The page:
Cephalotaxus harringtonia 'Prostrata'
Prostrate Japanese plumyew
|If your garden's shade and humid heat rule out many ornamental evergreens -- including the Common Yews -- take heart. Their equally handsome cousins, the Plum Yews, include species that thrive in these conditions. All tolerate a wide range of soils, and need little maintenance. Deer can strip a Common Yew in one feeding, but htey leave Plum Yews alone. Slow-growing, they make fine specimens, screens or hedges, good for limited space, and respond well to pruning. Male and female plants bear distinct flowers. Females produce fleshy fruits like small green or brown plums. Fruits and foliage are generally poisonous if eaten, but not dangerous to handle. Cephalotaxus harringtonia (Japanese Plum Yew) has nearly black, sharp, slender needles. With good shelter, its frost-resistant varieties Koreana and Nana grow as far north as Boston and Scandinavia. Fastigiata's short, tightly whorled needles create interesting texture. Cephalotaxus fortunei (Fortune's Plum Yew) grows closest to tree size. Both species offer many cultivars. Can take full sun only in mild, wet coastal settings. Elsewhere, must have shade or the leaves grow shorter and a sickly yellow-green. Adapts to many soils but prefers well-drained, moist, sandy, acid to natural soil. Apply rooting promoters to end shoot cuttings, keep very moist, and be patient. They root as slowly as the plants grow. Do not try cuttings from side branches, they develop a poor shape.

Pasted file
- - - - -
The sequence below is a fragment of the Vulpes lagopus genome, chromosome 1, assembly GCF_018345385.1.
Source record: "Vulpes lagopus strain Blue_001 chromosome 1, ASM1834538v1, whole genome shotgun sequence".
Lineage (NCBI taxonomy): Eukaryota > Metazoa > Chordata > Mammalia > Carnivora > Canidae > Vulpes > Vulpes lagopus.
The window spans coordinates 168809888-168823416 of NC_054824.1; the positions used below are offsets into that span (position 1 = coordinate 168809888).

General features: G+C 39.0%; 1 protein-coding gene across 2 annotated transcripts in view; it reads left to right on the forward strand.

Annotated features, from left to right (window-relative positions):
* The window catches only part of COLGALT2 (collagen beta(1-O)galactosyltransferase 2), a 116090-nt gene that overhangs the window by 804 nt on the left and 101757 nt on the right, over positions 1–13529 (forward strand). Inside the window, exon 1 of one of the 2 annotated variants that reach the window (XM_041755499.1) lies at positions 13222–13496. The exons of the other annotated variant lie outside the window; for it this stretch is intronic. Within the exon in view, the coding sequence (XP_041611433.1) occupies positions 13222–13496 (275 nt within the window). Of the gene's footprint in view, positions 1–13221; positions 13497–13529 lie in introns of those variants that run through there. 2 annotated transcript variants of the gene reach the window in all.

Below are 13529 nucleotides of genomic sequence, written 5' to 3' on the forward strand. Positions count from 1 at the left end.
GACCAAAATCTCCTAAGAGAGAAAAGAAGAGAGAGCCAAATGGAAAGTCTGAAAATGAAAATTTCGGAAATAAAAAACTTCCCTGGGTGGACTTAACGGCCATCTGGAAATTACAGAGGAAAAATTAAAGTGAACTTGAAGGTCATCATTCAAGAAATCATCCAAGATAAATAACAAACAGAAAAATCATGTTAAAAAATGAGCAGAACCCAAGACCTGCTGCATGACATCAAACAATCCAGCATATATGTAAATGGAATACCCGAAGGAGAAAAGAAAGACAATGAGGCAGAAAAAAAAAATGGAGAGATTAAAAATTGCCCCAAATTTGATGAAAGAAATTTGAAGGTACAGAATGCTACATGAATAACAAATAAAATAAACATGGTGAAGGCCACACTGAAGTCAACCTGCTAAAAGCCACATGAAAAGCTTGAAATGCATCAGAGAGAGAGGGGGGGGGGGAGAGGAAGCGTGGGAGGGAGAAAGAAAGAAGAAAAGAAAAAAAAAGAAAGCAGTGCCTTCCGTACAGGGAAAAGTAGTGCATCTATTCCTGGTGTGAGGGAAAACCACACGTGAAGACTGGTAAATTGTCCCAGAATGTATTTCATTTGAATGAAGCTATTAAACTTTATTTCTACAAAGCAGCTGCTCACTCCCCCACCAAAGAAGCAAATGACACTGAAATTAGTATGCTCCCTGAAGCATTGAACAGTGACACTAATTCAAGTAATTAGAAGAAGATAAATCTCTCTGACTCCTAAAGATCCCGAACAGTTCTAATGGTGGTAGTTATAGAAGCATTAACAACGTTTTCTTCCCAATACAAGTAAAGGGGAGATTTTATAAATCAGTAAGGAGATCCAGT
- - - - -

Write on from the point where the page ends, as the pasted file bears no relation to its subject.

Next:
This low, widespreading evergreen is very heat tolerant. It is slower growing than junipers, but in time a more desirable shrub that will not get out of hand.
Attributes - Cephalotaxus harringtonia 'Prostrata'
Plant Type: Shrub
Height: 2 ft. to 3 ft.
Width: 3 ft.
Sunlight: Full Sun, Partial Sun
Climate: Zones 6, 7, 8, 9, 10
Notes: Thrives in Hot Climates. Susceptible to Spider Mites.